Friday, July 25, 2008

Echinacea is good for you


Our living situation is very good. We are blessed with a huge house in a wonderful location. There are big windows that catch delightful sea breezes on warm summer days, and the floors are original tongue-and-groove hardwoods, circa 1830. So the kitchen (added on mid-century last) isn't very efficient, and the bathrooms (all 5 of them!) wouldn't be featured on HGTV, but everything works, so it's a small price to pay.


One of my favourite things about where we live is the courtyard. It's off the kitchen, paved with brick and on the small side. But slowly, in the last few months, we've worked to make it a place we like to just "be". There's a small garden (which my wonderful next-door neighbour helped clear out; she's a horticulturalist and architect, which I find very impressive), and right now, mid-summer, it's filled with lavender, black-eyed susans, bee bombs, and echinacea. And bees, so many bees.


We have tubs of tomatoes and cucumbers and capsicums in various stages of development. I also have a pot of strawberries I'm watching closely for signs of fruit. 


I go out there every day just to drink it in, and sometimes, in the midst of clean-up duty, I'll raise the screen on the kitchen window and stick my head out just to look at my little patch of nature. I don't know about it's supposed immune boosting properties, but echinacea certainly is a mood booster for me.




4 comments:

B.O.B.(bob) said...

That is a great space. Nice oasis in the middle of the city. Was the garden in when you moved in our did you do the planting? Look for hummingbirds on the bee-balm(not bomb, sheesh did Bill tell you that?, it's a bergamot) and goldfinches on the echinecea once they go to seed.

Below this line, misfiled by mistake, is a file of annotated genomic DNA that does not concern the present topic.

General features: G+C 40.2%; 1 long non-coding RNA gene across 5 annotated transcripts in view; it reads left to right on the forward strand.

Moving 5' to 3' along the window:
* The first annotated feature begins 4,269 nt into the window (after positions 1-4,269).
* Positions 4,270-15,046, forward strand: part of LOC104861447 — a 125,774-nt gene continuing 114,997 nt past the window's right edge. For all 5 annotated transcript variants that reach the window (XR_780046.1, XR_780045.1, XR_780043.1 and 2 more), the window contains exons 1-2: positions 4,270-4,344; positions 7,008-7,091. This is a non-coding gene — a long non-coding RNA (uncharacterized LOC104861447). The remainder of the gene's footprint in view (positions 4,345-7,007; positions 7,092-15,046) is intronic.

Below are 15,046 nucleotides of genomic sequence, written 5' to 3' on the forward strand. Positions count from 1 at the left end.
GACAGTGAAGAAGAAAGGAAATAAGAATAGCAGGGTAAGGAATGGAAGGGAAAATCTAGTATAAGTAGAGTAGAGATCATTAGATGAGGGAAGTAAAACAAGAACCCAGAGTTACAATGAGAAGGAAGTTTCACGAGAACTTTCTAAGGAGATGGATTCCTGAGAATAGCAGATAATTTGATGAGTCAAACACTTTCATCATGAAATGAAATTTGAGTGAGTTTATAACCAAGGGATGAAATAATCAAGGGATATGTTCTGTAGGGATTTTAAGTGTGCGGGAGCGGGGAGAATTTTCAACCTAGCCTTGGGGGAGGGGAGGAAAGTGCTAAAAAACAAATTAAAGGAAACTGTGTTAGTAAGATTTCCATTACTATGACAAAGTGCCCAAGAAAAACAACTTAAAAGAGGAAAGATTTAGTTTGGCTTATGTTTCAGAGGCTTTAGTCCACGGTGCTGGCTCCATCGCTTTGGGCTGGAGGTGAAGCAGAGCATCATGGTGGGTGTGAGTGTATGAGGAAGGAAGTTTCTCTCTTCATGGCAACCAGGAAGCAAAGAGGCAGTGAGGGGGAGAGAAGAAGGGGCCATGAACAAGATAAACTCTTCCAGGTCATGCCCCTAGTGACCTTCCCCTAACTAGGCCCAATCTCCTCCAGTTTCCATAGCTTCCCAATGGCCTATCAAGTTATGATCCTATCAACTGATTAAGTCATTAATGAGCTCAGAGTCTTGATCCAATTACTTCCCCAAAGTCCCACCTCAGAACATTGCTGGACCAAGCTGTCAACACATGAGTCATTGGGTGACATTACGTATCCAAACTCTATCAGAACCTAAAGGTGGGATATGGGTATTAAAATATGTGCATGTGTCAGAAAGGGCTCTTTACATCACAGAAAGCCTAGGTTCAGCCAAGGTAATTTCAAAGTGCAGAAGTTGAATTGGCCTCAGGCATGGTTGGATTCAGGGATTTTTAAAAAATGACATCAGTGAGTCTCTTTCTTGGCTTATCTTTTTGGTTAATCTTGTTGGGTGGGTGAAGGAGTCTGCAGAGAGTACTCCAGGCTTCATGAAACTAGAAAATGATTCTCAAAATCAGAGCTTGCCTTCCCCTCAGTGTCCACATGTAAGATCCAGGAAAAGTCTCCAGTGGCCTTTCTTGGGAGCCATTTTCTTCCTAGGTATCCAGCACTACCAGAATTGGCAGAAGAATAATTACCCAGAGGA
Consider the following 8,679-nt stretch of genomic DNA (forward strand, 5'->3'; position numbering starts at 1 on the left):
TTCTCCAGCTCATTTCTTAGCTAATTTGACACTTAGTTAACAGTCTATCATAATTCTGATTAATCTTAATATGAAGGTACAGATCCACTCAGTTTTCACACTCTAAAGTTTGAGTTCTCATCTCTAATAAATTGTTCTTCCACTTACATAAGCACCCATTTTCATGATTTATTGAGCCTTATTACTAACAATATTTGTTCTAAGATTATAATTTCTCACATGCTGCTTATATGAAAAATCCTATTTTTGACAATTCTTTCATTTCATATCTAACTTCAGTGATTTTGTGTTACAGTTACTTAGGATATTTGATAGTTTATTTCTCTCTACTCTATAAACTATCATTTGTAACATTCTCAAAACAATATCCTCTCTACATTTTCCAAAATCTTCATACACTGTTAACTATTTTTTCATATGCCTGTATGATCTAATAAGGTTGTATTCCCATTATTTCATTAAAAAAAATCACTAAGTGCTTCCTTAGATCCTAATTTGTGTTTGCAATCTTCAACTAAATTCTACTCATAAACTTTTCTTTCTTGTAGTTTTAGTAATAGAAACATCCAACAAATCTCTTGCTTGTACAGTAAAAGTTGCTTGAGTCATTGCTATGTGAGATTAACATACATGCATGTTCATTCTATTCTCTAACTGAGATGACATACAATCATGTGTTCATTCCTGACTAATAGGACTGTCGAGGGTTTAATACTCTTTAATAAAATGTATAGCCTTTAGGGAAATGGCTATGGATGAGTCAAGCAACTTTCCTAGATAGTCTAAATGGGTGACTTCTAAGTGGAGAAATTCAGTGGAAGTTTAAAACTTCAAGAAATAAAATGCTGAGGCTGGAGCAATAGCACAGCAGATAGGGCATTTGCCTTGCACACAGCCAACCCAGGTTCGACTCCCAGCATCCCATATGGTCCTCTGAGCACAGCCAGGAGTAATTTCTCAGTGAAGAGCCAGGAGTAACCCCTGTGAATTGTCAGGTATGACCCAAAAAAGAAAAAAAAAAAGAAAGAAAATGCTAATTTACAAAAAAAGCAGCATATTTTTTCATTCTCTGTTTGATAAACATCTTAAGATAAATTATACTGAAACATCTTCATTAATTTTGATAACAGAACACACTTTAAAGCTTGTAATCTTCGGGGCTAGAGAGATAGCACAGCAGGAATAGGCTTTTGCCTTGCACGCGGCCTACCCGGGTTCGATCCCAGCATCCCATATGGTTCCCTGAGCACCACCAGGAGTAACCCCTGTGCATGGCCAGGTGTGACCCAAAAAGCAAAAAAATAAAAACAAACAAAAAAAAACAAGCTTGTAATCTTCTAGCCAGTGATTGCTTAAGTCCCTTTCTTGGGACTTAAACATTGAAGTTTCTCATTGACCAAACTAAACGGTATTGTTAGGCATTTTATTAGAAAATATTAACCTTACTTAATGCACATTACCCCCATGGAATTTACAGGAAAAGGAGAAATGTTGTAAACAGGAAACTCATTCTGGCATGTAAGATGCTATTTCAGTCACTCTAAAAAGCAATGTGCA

sjb said...

Oh no, LOL! My neighbour told me what they were called and I guess I misinterpreted (to me, the American "bomb" sounds like "bahm"). And I sorta thought they looked like little exploding fireworks. I need to go out and smell them, are they fragrant? I'll keep an eye out for the birds, although I'd be pretty surprised to see a hummingbird in the middle of the city. We do have purple breasted finches, which I've learned are actually red. Oh, and the garden was here when we moved in; you may have picked up on my notverygreen thumb!

Stickthulhu said...

Bee balm, bee bomb, I wouldn't know a dandelion from algae.

B.O.B.(bob) said...

The leaves on the bee-balm smell like earl grey (well they smell like bergamot which is what earl grey smells like). I don't think the flowers actually smell.

I'm always amazed at where I'll find birds. They tend to find any source of food. I know Patti's sister used to get hummingbirds in Cambridge when she lived there. So not so far away from you. City parks tend to be great birding spots since they tend to concentrate the birds in a small area.